Firstly may I suggest, as you sort of hint, this image is not the best example against which to discuss the sublties of sharpening technique.

I agree it doesn't look 'sharp' but then again it's busy and contrasty. Don't think it's a focus issue, or camera shake, but it isn't the sort of image against which you would assess sharpness.
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  #12  
Old 25th February 2008
sapper sapper is offline
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Re: Hints on sharpening

Quote:
Originally Posted by bobg View Post
Hi,

Having picked up a digital SLR for a relatively short time, I am having trouble getting to grips with sharpening images taken with it.

This shot was taken recently in the garden as a test using my newly acquired 510 with a 14-54 lens attached as such, composition, blown highlights etc. has not really been taken into account, but please feel free to comment on, as any guidance is truly appreciated.

It was taken hand-held in aperture priority mode (set to f5.6) with IS switched on, and focused on the top of the flower about a quarter of the way down the stem. The camera was set to natural picture mode with an in-camera sharpening setting of -1.

To me, the picture does not appear as pin-sharp as it should be, should I be carrying out further sharpening within Elements (I currently use v4)?. And if so to what degree?, is it entirely subjective, or is there a set limit?.

Also, when I shoot in RAW, should sharpening be carried out as a last step in RAW conversion, or should it be left until the final step of processing in Elements.

As I say, any guidance would be appreciated.
When shooting RAW, don't sharpen in camera, it should be the last process you carry out before outputing to web, printing Etc.
Dave.
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  #13  
Old 25th February 2008
PeterD
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Re: Hints on sharpening

Quote:
Originally Posted by sapper View Post
When shooting RAW, don't sharpen in camera, it should be the last process you carry out before outputing to web, printing Etc.
Dave.
Dave,

I have just found out - to my cost that RAW files are not sharpened in camera. In fact, no processing is carried out. As an experiment, I have shooted both jpg and RAW this morning and compared the output. The result is that the in-camera processed results are far superior. My problem is learning to use PP to achieve the same, if not better, results.

PeterD
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  #14  
Old 25th February 2008
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Re: Hints on sharpening

Quote:
Originally Posted by PeterD View Post
Dave,

I have just found out - to my cost that RAW files are not sharpened in camera. In fact, no processing is carried out. As an experiment, I have shooted both jpg and RAW this morning and compared the output. The result is that the in-camera processed results are far superior. My problem is learning to use PP to achieve the same, if not better, results.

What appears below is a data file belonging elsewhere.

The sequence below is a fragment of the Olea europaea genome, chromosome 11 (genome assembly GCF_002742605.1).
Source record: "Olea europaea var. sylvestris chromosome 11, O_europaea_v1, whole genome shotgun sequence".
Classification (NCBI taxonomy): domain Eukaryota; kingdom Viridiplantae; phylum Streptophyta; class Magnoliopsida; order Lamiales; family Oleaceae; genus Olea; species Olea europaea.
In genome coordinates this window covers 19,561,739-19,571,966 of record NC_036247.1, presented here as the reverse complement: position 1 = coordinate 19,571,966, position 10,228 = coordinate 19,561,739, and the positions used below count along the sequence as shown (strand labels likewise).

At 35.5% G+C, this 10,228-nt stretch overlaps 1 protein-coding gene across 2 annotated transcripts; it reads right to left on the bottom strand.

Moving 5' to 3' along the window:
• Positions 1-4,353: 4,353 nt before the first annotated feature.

PeterD
Peter

A benefit of the RAW file is to bypass the settings that you can apply to the camera to add sharpening, saturation and other compensations to the jpgs from the camera. For me the E3 needs a touch of sharpening to the jpgs other than that I think they are superb. RAW files also allow you to correct issues with exposure and whitebalance to give you some latitude to the image and recover highlights or shadow detail.

So as you are finding you can set it to both give you sharper jpgs and a good RAW negative. You can save the ORFs for a time when you want to explore some photoshop creative work and or deal with problem shots. With many of the RAW converters this level of setting can be almost a default to try (Lightzone does have a few stored - i think you are trying this trial - not a perfect solution for me).

I think you will think of this as a benefit - once the settings come together.

The ultimate decision should be do you want to be out and about taking pictures or sat inside, at the computer, fixing every shot. It used to be far better to shoot RAW, now I don't think it is.

Ask the dog 'walk' or 'sit inside'

Peter

PS
I decided on the strategy of sharpening the jpgs and keeping the ORFs for later
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  #15  
Old 25th February 2008
PeterD
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Re: Hints on sharpening

Quote:
Originally Posted by art frames View Post
Peter

A benefit of the RAW file is to bypass the settings that you can apply to the camera to add sharpening, saturation and other compensations to the jpgs from the camera. For me the E3 needs a touch of sharpening to the jpgs other than that I think they are superb. RAW files also allow you to correct issues with exposure and whitebalance to give you some latitude to the image and recover highlights or shadow detail.

So as you are finding you can set it to both give you sharper jpgs and a good RAW negative. You can save the ORFs for a time when you want to explore some photoshop creative work and or deal with problem shots. With many of the RAW converters this level of setting can be almost a default to try (Lightzone does have a few stored - i think you are trying this trial - not a perfect solution for me).

I think you will think of this as a benefit - once the settings come together.

The ultimate decision should be do you want to be out and about taking pictures or sat inside, at the computer, fixing every shot. It used to be far better to shoot RAW, now I don't think it is.

Ask the dog 'walk' or 'sit inside'

Peter

PS
I decided on the strategy of sharpening the jpgs and keeping the ORFs for later

Peter

Thanks to your advice I shall be saving both versions too. I shall have to wait awhile before concentrating on PP as there is a lot more to explore with this camera. Get the camera images right first as you can never make a masterpiece from rubbish. Except in modern art perhaps but that is another subject.

I shall give you a summary of what I have learnt later. My confidence with this camera is growing all the time. Pushing it to the limits and checking the effects is the best way to learn.

Cheers

PeterD